Lighting + Rehearsal Tracks + Garage Band

*Dusted this one off from old archive post.

Awhile back when I wrote on my blog 3–4 times a week I posted a short article on how I use Garageband Rehearsal tracks to program lighting for each service/event. That post gained a lot of attention and comments. Who knew the simple post you think no one will care about ends up helping quite a few people. Well, I was hoping to repost it, but have deleted it at some point over the past few years. Now, even though I am not our official LD anymore at PC3, I do get the chance to program when Brandon (our Lighting Coordinator now) is out of town or when I just want to get myself behind the console again. So here we go… an updated post on Garageband Rehearsal Tracks.

The Gear

In both our of main auditoriums we have ETC Congo model (Kid & Jr) consoles, which I have come to love personally. This board however is built on linear queues, meaning I program a service from beginning to end, step by step. And 99% of the time this is just fine for us and has created a great “win” for our volunteers each week. Along with the board comes fixtures, which are: ETC (all conventional fixtures); Martin (moving fixtures); Chauvet (LED fixtures).

Processed with VSCOcam

The Process

Each week our Wilmington Campus holds band rehearsal on Wednesday nights for the upcoming Sunday. From that night our Audio Engineer uploads the rehearsal tracks to Planning Center for our entire production team & band to download/listen. On Thursday morning I come in and fire up the lighting rig, haze the room, download the tracks & open up Garageband. The band records the setlist back-to-back after getting ear mixes and rehearsing each song, including transitions which is very helpful. I take all tracks (3 for this weekend) and drop them in Garageband as three tracks side-by-side so it creates one continues setlist. This is helpful for transitions between songs for my cues.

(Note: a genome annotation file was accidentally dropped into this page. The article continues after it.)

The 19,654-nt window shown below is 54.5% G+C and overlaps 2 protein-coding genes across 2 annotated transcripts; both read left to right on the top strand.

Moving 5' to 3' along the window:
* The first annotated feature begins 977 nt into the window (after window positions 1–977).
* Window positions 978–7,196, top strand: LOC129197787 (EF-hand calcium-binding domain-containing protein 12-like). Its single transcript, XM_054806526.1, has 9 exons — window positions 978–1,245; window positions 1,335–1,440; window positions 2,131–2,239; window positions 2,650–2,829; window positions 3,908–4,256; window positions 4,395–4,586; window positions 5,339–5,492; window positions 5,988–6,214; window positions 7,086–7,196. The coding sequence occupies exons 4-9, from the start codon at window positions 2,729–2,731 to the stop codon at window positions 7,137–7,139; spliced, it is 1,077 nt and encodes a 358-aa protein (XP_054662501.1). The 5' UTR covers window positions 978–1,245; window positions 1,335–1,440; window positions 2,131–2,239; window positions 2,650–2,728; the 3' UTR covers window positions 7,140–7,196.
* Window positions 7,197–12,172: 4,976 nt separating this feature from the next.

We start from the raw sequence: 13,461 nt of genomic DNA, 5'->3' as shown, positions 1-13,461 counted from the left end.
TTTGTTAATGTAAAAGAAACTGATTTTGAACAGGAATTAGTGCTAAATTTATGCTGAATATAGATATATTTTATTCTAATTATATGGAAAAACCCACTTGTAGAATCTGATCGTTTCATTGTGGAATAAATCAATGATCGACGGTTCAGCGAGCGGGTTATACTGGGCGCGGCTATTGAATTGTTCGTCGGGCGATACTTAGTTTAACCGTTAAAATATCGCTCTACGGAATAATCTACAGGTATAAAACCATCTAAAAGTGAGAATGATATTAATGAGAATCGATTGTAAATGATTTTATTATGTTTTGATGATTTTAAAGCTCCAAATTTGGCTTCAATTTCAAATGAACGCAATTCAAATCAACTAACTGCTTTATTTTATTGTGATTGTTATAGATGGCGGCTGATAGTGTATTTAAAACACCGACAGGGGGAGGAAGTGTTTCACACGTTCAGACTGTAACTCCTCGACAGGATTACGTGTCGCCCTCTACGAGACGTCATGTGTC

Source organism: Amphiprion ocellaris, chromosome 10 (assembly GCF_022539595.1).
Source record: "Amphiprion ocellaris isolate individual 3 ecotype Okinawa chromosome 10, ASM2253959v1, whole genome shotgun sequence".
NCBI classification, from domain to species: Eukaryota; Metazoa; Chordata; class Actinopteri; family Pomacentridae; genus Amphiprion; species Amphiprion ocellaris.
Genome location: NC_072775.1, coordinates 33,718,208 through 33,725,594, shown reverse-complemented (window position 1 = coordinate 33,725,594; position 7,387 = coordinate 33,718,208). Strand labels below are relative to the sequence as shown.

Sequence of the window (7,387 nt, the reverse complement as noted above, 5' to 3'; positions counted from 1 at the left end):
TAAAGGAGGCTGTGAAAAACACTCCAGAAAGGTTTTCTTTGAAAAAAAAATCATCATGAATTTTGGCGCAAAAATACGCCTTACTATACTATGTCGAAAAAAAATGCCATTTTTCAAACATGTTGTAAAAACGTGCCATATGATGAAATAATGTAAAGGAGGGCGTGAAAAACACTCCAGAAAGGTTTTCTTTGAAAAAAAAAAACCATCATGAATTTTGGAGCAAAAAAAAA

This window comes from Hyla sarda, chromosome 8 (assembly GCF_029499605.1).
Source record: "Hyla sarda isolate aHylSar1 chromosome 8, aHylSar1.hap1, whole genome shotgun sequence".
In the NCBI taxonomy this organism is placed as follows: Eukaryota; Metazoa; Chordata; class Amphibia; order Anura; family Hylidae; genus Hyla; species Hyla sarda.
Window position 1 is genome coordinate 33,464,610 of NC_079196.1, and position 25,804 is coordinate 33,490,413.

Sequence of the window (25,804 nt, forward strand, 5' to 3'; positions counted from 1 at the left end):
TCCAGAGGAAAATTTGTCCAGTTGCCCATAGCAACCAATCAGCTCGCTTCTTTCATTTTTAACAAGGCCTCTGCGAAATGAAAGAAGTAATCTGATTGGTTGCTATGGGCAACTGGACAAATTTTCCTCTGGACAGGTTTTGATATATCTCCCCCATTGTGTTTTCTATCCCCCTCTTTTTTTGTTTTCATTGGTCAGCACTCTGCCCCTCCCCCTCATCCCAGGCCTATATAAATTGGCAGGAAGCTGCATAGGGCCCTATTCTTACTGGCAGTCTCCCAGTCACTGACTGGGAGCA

And here comes the major & practically the only reason I use Garageband. The program has a simple loop tool that I use to repeat each section for the song I am working on. This allows me to build each scene while still listening to the section I am creating for. (listen below for the song transition)

So I start from the very beginning of the setlist and make my way through. I average still about 1 to 1 1/2 hours per song and I rarely ever use programming for a song twice. (more on that choice in a future post) I do create a lot of follows when I program, which is when you hit a que that then has a set time to follow to the next cue automatically. This is especially helpful for quick changes in the dark or transition builds in the music.


That is the whole simple idea in a nutshell. This one simple idea though has helped me speed up my program over the years by not having to keep finding where I left off in iTunes.

Well, that is my way of programming, but I would love to hear from anyone else on their style. Hit me up on Twitter for some tips or please feel free to start some conversation below in the comments section.


Five Things Not to Do During Annual Reviews

Over the last two weeks I have had the honor of sitting down with some of my staff to conduct annual reviews. This is always a good time because it gives us a chance to look into the future and not so much the past. And to most this unfortunately sounds wrong because they spend the time informing their staff members of how they have not met expectations and how they can improve on that.

Now I have only been in the position to conduct annual reviews for two years now, but I feel like I have learned a lot in these two years. I am still learning and pushing to get better, but there are a few things I have learned.